"One of the reasons Philadelphia has been considered the field hockey center of the United States for several years is because of individuals like Mrs. Anne Volp," the Philadelphia Evening Bulletin reported in 1952.

Anne McConaghie Volp, a Temple University spokesman said last week, was one of the university's "finest all-around athletes and a 14-year member of the United States field hockey team."

As a player, Mrs. Volp was so renowned in the 1940s and 1950s that in 1988 she was among the first 23 women inducted into the USA Field Hockey Hall of Fame at Ursinus College.

As a coach of Temple field hockey from 1949 to 1963, she amassed a record of 75-18-11 and produced 20 all-American players.

On Saturday, May 22, Mrs. Volp, 88, formerly of Harleysville, Montgomery County, died of complications from dementia at the Ellen Memorial Health Care Center in Honesdale, Pa.

Six of her 14 Temple teams went undefeated: 5-0-1 in 1949, 5-0-1 in 1950, 6-0-1 in 1954, 6-0-2 in 1958, 6-0-1 in 1960, and 3-0-4 in 1961. Four others lost only once: 5-1-0 in 1951, 5-1-1 in 1953, 8-1-0 in 1957, and 6-1-0 in 1959.

For a while, field hockey wasn't enough for Mrs. Volp.

In her only seasons as coach of the Temple women's basketball team, her record was 6-1 in 1952-53 and 7-1 in 1953-54.

For several years, Mrs. Volp coached younger players while continuing to star on older teams.

Reporting on a 1956 national tournament at the Philadelphia Cricket Club, The Inquirer noted that she had scored seven goals in three games.

The report stated that she "began playing at Temple as a freshman in 1939. The following year she was chosen as left inner on the all-American squad.

"Except for four war years when a team wasn't picked and for time off to have a baby, she has been all-American every time she's tried out for it."

She also earned international acclaim. In 1956, she was on the U.S. team that toured England to mark the 60th anniversary of the All-England Women's Hockey Association. The final game was at the stadium of the Arsenal professional soccer team in London.

"It was the first time many of us had played under the lights," Mrs. Volp said a few months later, "and it was probably the largest crowd to see an American hockey team. There were more than 7,000 people watching us, and it felt terrific to have so many people cheering you."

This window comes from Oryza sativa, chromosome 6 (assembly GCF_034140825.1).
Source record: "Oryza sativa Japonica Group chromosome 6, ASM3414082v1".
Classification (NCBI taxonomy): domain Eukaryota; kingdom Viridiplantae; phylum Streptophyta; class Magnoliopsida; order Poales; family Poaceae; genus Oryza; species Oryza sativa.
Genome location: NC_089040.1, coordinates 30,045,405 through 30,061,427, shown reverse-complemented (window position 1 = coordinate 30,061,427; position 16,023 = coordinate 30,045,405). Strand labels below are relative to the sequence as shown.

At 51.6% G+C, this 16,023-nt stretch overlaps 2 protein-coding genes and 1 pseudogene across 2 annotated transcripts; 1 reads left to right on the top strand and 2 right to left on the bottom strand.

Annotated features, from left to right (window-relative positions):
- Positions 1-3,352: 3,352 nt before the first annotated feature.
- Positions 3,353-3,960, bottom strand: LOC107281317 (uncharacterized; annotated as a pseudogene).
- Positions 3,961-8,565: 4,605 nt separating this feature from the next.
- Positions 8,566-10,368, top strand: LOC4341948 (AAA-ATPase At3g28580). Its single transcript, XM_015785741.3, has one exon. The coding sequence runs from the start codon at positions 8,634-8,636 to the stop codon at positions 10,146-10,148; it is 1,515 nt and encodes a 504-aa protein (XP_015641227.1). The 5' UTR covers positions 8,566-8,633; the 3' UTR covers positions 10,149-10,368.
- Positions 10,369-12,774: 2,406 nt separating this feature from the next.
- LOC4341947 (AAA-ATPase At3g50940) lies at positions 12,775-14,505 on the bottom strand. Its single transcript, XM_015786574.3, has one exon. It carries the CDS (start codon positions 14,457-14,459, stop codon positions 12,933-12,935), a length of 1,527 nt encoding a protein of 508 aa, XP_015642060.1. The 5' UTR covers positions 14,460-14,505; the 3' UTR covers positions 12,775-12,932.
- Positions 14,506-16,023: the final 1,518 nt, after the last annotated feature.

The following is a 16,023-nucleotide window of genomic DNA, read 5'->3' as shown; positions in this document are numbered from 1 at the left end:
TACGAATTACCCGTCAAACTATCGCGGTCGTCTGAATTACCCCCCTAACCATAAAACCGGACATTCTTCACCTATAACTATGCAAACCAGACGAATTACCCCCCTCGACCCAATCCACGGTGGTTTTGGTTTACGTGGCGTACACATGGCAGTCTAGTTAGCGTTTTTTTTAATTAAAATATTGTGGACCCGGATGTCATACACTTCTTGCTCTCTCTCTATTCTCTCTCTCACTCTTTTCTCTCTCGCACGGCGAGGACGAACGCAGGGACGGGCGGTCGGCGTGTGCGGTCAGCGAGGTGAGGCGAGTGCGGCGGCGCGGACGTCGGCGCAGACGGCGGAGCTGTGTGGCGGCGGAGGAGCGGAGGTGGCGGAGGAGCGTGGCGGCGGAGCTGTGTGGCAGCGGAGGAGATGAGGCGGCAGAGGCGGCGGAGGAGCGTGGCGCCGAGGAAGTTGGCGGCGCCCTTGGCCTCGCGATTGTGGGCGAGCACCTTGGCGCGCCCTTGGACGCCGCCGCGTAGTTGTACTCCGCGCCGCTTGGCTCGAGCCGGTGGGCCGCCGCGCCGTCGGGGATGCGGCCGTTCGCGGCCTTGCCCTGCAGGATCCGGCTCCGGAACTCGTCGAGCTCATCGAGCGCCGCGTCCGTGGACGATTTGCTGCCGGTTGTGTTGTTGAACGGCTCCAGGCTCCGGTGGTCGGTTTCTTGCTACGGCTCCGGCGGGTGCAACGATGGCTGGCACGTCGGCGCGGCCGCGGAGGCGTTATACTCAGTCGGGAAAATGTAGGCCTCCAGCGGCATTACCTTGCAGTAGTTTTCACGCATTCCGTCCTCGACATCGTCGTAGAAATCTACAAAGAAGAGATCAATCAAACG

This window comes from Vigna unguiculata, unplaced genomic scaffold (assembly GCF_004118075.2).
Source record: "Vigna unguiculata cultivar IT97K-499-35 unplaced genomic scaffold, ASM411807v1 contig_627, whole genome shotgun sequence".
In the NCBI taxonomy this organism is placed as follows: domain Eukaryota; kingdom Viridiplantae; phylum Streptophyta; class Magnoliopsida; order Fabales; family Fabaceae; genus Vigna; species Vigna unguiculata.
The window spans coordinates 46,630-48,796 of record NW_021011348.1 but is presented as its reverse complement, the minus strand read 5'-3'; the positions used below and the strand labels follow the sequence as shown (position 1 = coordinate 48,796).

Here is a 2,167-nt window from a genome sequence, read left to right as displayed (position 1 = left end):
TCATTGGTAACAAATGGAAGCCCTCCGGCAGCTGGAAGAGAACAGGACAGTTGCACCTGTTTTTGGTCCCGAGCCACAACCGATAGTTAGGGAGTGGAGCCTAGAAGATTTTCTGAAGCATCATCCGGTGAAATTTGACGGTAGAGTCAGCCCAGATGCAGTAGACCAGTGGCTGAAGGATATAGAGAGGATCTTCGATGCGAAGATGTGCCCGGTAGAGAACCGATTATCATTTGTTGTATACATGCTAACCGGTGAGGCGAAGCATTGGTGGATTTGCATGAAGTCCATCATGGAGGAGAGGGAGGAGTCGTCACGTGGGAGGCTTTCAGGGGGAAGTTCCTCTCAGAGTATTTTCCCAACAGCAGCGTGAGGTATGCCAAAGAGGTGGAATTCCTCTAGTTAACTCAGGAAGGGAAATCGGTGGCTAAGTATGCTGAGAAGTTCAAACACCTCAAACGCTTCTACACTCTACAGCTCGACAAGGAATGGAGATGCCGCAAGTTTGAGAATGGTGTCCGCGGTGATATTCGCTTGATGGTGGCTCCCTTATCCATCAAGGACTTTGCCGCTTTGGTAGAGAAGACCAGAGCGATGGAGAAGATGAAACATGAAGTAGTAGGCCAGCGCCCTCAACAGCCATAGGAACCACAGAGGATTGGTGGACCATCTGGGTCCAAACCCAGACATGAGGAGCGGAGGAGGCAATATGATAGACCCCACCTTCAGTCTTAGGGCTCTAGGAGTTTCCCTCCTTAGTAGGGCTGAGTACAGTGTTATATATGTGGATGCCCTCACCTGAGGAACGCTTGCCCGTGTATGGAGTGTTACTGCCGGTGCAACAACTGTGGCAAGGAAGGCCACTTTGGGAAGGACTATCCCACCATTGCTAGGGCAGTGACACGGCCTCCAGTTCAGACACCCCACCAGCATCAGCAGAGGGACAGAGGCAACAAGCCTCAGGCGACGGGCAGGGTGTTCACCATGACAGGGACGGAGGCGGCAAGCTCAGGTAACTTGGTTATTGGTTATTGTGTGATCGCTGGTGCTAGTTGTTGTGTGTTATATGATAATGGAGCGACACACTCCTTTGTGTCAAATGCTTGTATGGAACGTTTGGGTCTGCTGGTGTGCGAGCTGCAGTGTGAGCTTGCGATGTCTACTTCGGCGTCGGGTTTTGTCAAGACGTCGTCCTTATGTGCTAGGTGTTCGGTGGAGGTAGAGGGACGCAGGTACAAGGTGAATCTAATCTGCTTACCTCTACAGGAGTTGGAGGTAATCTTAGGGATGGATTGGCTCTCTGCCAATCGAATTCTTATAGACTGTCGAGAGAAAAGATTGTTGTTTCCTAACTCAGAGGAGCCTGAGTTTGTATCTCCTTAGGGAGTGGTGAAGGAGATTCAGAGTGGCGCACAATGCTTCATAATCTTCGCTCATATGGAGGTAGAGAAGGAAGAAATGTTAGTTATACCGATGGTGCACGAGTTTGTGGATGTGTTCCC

Born in Audubon, Camden County, Mrs. Volp was a 1939 graduate of Audubon High School, where she was on the basketball, softball, tennis, and swimming teams. She played field hockey well enough to be on the all-South Jersey team for two years.

As a multisport undergraduate at Temple, from which she would graduate with a bachelor's in physical education in 1943, she was named to the All-College basketball team in 1940 and 1943.

Besides being named to the U.S. field hockey team while a Temple undergrad, she was undefeated in yet another sport: intercollegiate diving.

Before beginning her Temple coaching career in 1949, she taught health and physical education at Ambler High School for four years and coached field hockey and women's basketball there.

At Temple, she was an instructor of health and physical education from 1953 and earned a master's in physical education.

In 1964, Prentice Hall published Lead-Up Games to Team Sports, which she wrote with O. William Blake.

For years after her Temple graduation, she starred for the Red Owlettes, a team of former Temple players in the Philadelphia Women's Interclub Hockey League.

In 1975, she was one of the first four women inducted into the Temple University Athletic Hall of Fame. At the time, she was teaching and coaching at Enfield Junior High School in Springfield, Montgomery County.

For 25 years, she owned a summer field hockey camp in Harleysville.

Mrs. Volp is survived by sons Frederick D. and Gary and four grandchildren. Her husband, Frederick G., died in 2002.

Services will be private.